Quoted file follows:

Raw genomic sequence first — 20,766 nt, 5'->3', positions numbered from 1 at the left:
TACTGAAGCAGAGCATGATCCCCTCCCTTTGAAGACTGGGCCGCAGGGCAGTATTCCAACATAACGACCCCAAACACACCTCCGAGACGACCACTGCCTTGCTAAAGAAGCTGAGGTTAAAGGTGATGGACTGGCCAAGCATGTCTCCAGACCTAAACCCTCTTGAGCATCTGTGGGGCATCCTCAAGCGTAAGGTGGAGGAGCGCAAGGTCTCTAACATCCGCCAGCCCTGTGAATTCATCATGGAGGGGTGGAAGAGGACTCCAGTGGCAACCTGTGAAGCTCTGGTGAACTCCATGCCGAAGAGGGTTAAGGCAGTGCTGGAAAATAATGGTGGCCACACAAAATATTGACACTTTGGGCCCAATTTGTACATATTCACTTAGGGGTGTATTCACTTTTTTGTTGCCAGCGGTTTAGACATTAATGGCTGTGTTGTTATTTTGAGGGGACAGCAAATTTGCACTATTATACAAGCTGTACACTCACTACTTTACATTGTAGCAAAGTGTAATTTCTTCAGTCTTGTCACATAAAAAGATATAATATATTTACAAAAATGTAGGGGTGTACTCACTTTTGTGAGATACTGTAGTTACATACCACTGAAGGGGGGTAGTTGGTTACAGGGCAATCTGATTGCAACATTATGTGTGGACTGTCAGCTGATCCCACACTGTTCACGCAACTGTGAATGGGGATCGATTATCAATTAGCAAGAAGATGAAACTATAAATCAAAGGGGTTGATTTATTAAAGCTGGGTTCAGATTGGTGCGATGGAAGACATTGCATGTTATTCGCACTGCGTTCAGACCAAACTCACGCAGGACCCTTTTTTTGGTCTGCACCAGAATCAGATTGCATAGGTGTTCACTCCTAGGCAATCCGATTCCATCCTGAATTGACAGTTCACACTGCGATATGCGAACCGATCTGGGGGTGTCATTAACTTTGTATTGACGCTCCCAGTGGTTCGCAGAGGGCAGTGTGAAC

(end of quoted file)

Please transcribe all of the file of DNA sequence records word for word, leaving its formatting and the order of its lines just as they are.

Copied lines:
Raw genomic sequence first — 20,766 nt, 5'->3', positions numbered from 1 at the left:
TACTGAAGCAGAGCATGATCCCCTCCCTTTGAAGACTGGGCCGCAGGGCAGTATTCCAACATAACGACCCCAAACACACCTCCGAGACGACCACTGCCTTGCTAAAGAAGCTGAGGTTAAAGGTGATGGACTGGCCAAGCATGTCTCCAGACCTAAACCCTCTTGAGCATCTGTGGGGCATCCTCAAGCGTAAGGTGGAGGAGCGCAAGGTCTCTAACATCCGCCAGCCCTGTGAATTCATCATGGAGGGGTGGAAGAGGACTCCAGTGGCAACCTGTGAAGCTCTGGTGAACTCCATGCCGAAGAGGGTTAAGGCAGTGCTGGAAAATAATGGTGGCCACACAAAATATTGACACTTTGGGCCCAATTTGTACATATTCACTTAGGGGTGTATTCACTTTTTTGTTGCCAGCGGTTTAGACATTAATGGCTGTGTTGTTATTTTGAGGGGACAGCAAATTTGCACTATTATACAAGCTGTACACTCACTACTTTACATTGTAGCAAAGTGTAATTTCTTCAGTCTTGTCACATAAAAAGATATAATATATTTACAAAAATGTAGGGGTGTACTCACTTTTGTGAGATACTGTAGTTACATACCACTGAAGGGGGGTAGTTGGTTACAGGGCAATCTGATTGCAACATTATGTGTGGACTGTCAGCTGATCCCACACTGTTCACGCAACTGTGAATGGGGATCGATTATCAATTAGCAAGAAGATGAAACTATAAATCAAAGGGGTTGATTTATTAAAGCTGGGTTCAGATTGGTGCGATGGAAGACATTGCATGTTATTCGCACTGCGTTCAGACCAAACTCACGCAGGACCCTTTTTTTGGTCTGCACCAGAATCAGATTGCATAGGTGTTCACTCCTAGGCAATCCGATTCCATCCTGAATTGACAGTTCACACTGCGATATGCGAACCGATCTGGGGGTGTCATTAACTTTGTATTGACGCTCCCAGTGGTTCGCAGAGGGCAGTGTGAAC